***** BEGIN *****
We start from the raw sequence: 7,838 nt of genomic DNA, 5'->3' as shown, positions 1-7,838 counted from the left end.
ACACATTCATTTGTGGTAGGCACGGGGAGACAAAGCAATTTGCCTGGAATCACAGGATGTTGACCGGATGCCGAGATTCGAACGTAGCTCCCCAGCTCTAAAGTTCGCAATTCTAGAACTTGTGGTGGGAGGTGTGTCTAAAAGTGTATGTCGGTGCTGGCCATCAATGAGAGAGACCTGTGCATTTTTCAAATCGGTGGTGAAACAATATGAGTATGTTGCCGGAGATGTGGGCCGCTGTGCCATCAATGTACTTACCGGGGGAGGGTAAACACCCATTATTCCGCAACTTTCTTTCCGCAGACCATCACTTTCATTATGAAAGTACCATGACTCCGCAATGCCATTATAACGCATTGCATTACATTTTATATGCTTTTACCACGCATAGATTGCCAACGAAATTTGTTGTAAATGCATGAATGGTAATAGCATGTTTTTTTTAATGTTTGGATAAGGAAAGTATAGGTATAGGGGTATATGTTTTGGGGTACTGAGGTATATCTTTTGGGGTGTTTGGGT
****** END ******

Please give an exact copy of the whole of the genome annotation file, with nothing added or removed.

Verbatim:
We start from the raw sequence: 7,838 nt of genomic DNA, 5'->3' as shown, positions 1-7,838 counted from the left end.
ACACATTCATTTGTGGTAGGCACGGGGAGACAAAGCAATTTGCCTGGAATCACAGGATGTTGACCGGATGCCGAGATTCGAACGTAGCTCCCCAGCTCTAAAGTTCGCAATTCTAGAACTTGTGGTGGGAGGTGTGTCTAAAAGTGTATGTCGGTGCTGGCCATCAATGAGAGAGACCTGTGCATTTTTCAAATCGGTGGTGAAACAATATGAGTATGTTGCCGGAGATGTGGGCCGCTGTGCCATCAATGTACTTACCGGGGGAGGGTAAACACCCATTATTCCGCAACTTTCTTTCCGCAGACCATCACTTTCATTATGAAAGTACCATGACTCCGCAATGCCATTATAACGCATTGCATTACATTTTATATGCTTTTACCACGCATAGATTGCCAACGAAATTTGTTGTAAATGCATGAATGGTAATAGCATGTTTTTTTTAATGTTTGGATAAGGAAAGTATAGGTATAGGGGTATATGTTTTGGGGTACTGAGGTATATCTTTTGGGGTGTTTGGGT